Call us at
1-800-219-5332
Contractors Join Our Network

Replacement Window Materials

 

Window frames are available in a variety of materials including aluminum, wood, vinyl, fibrex, and fiberglass. Frames may be primarily composed of one material, or they may be a combination of different materials such as wood and vinyl. Each frame material has its advantages and disadvantages.

Aluminum. These days aluminum is primarily used in commercial applications and rarely for residential. This is because the strength aluminum provides is not needed when dealing with the typical size of a residential window. Aluminum will transfer heat, meaning it will get cold when heat retention is needed during the winter, and will transfer cold when you’re trying to maintain cool air during the summer months. In a commercial situation rigidity is needed for very large windows and aluminum must be used at the expense of energy efficiency.

Wood. Wood produces higher R-values, are unaffected by temperature extremes, and are less prone to condensation, but they require considerable maintenance in the form of periodic painting. If wood frames are not properly protected from moisture, they can warp, crack, and stick.

Vinyl. Vinyl windows are made primarily from polyvinyl chloride (pvc), which offers many advantages. They are available in a wide range of styles and shapes, have moderate to high R-values, are easily customized, are competitively priced, require low maintenance, and mold easily into almost any shape.

Fiberglass. Fiberglass is relatively new and not yet widely available. They have the highest R-values of all frames; thus, they are excellent for insulating and will not warp, shrink, swell, rot, or corrode. Fiberglass frames can be made in a variety of colors and can hold large expanses of glass. Some fiberglass frames are hollow; others are filled with fiberglass insulation.

Fibrex. Fibrex material is a blend of wood fiber and specially formulated thermo-plastic polymer. This unique window material is made from reclaimed wood fiber from the Andersen Window Corporation's 65 acre manufacturing operation in Bayport, Minnesota. Fibrex combines excellent strength, insulation properties and provides low maintence.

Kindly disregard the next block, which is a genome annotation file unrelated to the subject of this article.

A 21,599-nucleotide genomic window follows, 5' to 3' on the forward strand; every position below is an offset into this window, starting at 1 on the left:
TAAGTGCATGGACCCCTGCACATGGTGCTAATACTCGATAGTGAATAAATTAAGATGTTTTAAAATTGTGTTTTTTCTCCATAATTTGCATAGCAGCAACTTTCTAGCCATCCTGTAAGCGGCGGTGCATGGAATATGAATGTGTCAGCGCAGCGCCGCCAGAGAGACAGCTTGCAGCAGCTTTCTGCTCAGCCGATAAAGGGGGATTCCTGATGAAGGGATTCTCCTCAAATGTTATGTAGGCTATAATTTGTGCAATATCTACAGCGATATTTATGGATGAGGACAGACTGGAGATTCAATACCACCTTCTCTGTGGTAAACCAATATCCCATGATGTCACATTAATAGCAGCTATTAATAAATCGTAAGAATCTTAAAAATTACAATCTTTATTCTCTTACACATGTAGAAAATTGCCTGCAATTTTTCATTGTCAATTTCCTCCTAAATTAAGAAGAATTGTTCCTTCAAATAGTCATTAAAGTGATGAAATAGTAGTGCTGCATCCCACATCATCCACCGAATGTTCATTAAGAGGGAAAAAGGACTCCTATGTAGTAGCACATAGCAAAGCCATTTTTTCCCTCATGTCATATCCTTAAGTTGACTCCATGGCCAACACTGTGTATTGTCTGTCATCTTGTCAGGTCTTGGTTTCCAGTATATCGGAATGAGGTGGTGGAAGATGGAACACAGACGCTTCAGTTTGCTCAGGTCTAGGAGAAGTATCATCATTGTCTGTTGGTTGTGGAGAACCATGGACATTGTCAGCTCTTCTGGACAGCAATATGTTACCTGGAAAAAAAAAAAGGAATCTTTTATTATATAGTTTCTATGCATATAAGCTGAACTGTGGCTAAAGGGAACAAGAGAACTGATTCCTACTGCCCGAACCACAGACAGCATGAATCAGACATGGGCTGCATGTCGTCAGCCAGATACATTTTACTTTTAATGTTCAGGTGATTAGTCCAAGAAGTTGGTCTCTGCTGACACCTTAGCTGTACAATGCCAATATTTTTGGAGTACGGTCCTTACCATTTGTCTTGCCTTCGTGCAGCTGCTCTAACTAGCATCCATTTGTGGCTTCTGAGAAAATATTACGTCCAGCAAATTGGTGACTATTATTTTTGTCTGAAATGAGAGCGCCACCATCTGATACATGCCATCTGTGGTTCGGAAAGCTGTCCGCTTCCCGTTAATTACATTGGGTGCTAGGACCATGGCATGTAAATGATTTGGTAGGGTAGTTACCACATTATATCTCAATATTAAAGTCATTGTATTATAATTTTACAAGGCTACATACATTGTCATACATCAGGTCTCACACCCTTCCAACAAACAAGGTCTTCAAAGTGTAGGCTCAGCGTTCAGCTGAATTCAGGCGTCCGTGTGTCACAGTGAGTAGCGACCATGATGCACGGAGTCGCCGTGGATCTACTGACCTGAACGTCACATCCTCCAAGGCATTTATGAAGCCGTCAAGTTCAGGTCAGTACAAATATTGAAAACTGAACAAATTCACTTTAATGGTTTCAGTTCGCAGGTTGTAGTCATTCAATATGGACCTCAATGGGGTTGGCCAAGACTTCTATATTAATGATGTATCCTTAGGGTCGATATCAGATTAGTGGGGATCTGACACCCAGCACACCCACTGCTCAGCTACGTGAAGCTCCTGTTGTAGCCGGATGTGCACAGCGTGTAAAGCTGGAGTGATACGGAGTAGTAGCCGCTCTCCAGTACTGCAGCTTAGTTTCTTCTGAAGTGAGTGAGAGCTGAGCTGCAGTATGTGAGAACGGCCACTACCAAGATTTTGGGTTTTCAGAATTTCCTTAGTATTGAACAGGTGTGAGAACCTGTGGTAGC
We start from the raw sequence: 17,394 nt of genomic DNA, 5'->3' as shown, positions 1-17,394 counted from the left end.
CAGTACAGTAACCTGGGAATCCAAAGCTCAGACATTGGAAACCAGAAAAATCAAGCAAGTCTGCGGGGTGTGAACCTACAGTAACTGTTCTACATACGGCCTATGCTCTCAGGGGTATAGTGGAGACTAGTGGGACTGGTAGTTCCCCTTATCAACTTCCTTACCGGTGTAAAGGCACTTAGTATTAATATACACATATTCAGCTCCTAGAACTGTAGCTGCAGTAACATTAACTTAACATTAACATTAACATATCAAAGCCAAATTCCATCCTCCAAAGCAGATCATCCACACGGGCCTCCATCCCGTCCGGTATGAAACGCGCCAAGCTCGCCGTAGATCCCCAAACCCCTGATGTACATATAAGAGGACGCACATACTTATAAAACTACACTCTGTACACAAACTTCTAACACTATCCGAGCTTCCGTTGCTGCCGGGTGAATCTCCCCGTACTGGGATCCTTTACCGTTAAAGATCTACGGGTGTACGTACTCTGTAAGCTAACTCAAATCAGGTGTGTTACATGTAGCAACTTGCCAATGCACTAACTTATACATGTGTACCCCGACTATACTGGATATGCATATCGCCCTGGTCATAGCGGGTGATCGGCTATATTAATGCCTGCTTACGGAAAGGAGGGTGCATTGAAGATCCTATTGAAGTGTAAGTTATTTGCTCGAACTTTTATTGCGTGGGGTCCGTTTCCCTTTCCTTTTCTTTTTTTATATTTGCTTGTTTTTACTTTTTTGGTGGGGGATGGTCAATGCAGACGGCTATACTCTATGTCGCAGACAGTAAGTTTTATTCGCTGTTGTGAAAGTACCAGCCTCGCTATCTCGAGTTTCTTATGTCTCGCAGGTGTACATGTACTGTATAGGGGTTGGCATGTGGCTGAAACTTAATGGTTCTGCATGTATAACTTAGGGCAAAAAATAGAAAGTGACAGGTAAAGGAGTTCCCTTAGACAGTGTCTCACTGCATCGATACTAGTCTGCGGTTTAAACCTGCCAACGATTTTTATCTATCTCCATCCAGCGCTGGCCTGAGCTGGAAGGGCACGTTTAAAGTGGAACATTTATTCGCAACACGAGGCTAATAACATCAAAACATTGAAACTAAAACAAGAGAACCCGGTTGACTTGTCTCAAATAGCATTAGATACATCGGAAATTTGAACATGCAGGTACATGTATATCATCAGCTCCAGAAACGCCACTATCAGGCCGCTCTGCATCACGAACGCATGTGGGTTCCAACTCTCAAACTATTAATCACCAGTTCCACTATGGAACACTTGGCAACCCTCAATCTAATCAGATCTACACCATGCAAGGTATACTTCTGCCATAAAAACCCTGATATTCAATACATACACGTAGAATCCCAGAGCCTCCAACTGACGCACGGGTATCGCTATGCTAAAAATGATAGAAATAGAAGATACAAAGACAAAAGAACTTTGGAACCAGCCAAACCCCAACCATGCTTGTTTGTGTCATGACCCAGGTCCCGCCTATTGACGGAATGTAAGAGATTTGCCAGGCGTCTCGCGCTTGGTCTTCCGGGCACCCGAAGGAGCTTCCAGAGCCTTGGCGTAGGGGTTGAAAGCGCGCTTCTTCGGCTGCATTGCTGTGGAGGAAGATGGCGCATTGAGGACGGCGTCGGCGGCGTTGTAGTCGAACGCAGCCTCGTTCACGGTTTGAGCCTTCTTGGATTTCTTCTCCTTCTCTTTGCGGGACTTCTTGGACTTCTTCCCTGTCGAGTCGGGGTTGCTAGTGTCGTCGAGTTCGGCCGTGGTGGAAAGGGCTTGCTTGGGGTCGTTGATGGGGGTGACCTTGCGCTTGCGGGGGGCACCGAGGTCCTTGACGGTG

Window Consumer Infomation

Abcleads.com BBB Business Review   Member of NAHB

Current Board Posts

  • Saturday August 1, 2015

    If the bottom has a 5/8 "high threshold piece of wood

    If the bottom has a 5/8 "high threshold piece of wood in the water to go inside, you have to raise the bottom...

  • Friday July 31, 2015

    Picture window prices

    Shape windows are disproportionately expensive.
    Tempered glass drives up the price and there is little difference between DH and Pic windows.

  • Thursday July 30, 2015

    Replacement of Windows - Which Window to Choose

    No contest. The SL Imp. LS is the...

  • Monday July 27, 2015

    Softlite Pro vs. Vytex Fortis

    I agree with Nerd. LS or Elements, or Okna.
    The Pro is outdated and nothign special, and Vytex does not have the...

  • Tuesday July 21, 2015

    Replacement comparison

    What are the middle to top series of a NT windows called is it comparable to the Milgard Style line? Quality and...

  • Sunday July 19, 2015

    Window Options

    I've received some quotes and will listen to any feedback you all care to provide.
    Location-Oklahoma City. FWIW, my cooling costs have...

  • Thursday July 16, 2015

    Replacement Windows for the Deep South

    Hi!
    My husband and I are looking to replace some windows and the more research I do online the more confused I...

  • Sunday July 12, 2015

    Window Shopping in Oklahoma City

    Just for grins to be a post hog and as a cathartic release, thought I'd share my experience with dealers so far trying...

  • Wednesday July 8, 2015

    Sunrise window install question

    Long (ish) time reader - first time posting :wink:
    Thanks to the wealth of information on here...

  • Wednesday July 8, 2015

    Sliding patio door and front door installation

    I know for windows it seems everyone agrees that low expansion foam is a must on the install. I assume the same...

1 of 10

Do it Yourself- Replacement Window Video